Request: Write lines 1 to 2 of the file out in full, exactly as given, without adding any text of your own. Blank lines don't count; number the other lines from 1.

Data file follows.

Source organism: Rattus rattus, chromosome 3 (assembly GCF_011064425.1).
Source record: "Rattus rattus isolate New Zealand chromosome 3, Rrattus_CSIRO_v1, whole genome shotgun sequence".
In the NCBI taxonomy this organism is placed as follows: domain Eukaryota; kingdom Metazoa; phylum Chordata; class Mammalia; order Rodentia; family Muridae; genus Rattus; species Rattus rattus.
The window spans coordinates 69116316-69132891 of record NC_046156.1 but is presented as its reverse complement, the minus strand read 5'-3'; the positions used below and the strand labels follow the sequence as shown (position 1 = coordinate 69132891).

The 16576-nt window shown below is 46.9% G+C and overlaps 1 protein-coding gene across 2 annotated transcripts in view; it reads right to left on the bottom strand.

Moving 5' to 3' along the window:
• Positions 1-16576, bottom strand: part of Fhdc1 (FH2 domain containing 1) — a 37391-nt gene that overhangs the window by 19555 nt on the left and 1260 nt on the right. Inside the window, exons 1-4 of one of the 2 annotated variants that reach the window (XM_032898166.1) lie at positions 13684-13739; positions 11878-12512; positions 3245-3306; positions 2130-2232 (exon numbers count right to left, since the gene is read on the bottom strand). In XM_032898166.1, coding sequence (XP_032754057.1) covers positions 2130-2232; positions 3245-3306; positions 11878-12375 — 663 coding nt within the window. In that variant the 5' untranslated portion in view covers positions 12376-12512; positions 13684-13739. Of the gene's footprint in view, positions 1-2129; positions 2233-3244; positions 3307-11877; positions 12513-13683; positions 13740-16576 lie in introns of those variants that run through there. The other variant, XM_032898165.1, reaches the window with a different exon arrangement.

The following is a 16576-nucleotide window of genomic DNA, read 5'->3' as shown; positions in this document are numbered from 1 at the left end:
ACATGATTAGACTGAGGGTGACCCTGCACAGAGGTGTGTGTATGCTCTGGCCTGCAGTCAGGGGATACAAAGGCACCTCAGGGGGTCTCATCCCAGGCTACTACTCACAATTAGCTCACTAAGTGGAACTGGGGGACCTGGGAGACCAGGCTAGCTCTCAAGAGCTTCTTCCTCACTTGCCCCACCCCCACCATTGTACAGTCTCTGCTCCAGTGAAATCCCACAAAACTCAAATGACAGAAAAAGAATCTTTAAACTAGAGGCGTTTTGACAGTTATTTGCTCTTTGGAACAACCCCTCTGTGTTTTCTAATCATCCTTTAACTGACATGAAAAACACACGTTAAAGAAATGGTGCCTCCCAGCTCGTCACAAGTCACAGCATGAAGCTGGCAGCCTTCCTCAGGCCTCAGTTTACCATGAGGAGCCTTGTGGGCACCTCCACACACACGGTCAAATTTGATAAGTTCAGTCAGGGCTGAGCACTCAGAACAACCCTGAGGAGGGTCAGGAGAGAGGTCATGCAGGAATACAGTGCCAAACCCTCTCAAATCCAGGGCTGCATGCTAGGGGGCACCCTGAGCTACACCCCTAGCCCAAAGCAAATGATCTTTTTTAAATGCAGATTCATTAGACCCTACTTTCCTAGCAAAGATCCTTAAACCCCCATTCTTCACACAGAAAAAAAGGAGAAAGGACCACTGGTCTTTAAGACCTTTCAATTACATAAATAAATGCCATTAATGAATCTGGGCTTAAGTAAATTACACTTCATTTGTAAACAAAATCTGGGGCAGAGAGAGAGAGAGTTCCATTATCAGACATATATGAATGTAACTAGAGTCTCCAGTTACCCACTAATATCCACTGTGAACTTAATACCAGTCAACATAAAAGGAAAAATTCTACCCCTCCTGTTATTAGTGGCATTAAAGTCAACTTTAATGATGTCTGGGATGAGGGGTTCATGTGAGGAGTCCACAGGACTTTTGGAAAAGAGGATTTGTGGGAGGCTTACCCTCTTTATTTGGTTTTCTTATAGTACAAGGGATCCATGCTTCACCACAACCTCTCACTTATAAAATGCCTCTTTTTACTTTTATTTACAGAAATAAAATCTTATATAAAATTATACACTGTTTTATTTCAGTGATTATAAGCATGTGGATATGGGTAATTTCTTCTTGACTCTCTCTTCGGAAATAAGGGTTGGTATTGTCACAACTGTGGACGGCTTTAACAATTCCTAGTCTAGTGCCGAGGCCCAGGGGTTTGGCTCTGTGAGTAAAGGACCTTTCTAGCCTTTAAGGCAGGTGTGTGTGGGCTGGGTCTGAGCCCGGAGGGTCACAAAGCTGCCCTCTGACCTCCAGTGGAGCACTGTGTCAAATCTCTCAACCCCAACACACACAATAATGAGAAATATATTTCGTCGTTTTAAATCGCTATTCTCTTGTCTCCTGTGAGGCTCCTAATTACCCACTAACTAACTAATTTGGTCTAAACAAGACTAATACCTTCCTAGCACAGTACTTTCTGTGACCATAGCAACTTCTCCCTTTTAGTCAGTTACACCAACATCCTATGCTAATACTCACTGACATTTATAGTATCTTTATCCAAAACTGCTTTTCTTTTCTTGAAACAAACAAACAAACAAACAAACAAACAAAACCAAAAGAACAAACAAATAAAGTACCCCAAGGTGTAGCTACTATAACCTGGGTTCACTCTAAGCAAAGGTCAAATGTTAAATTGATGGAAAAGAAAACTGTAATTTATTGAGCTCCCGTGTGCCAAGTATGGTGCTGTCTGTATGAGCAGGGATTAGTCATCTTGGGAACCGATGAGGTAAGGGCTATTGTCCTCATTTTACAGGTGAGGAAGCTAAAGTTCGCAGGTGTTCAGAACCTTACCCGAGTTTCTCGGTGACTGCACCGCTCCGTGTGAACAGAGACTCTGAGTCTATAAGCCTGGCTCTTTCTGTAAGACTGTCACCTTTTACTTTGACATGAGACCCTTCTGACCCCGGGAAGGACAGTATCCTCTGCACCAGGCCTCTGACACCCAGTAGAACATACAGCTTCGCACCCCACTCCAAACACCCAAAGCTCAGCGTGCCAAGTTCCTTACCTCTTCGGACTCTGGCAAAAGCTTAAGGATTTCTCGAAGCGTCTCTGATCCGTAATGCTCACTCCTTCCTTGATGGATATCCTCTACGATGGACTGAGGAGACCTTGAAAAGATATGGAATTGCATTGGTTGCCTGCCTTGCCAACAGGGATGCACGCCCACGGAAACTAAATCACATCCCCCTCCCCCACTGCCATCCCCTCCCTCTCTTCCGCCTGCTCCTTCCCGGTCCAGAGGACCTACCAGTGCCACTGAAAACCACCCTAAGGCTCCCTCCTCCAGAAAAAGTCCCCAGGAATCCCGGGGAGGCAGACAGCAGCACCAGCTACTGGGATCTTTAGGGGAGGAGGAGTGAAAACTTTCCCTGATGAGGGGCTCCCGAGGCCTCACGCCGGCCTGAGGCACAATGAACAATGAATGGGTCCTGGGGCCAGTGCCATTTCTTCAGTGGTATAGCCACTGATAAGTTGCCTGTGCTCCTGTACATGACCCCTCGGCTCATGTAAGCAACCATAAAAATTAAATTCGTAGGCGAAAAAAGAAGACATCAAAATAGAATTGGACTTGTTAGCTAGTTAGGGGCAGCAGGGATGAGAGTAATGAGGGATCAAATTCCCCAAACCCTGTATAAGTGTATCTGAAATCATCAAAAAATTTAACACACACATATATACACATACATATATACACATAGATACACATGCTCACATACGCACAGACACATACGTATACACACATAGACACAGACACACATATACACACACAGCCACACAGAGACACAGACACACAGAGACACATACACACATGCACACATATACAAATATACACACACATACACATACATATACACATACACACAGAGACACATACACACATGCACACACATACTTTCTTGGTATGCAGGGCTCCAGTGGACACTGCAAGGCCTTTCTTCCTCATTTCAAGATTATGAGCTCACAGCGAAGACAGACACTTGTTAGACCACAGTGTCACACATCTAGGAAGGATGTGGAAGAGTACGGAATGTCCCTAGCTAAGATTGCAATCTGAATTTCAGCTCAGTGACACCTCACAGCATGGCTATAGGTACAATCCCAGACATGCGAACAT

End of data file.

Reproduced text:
Source organism: Rattus rattus, chromosome 3 (assembly GCF_011064425.1).
Source record: "Rattus rattus isolate New Zealand chromosome 3, Rrattus_CSIRO_v1, whole genome shotgun sequence".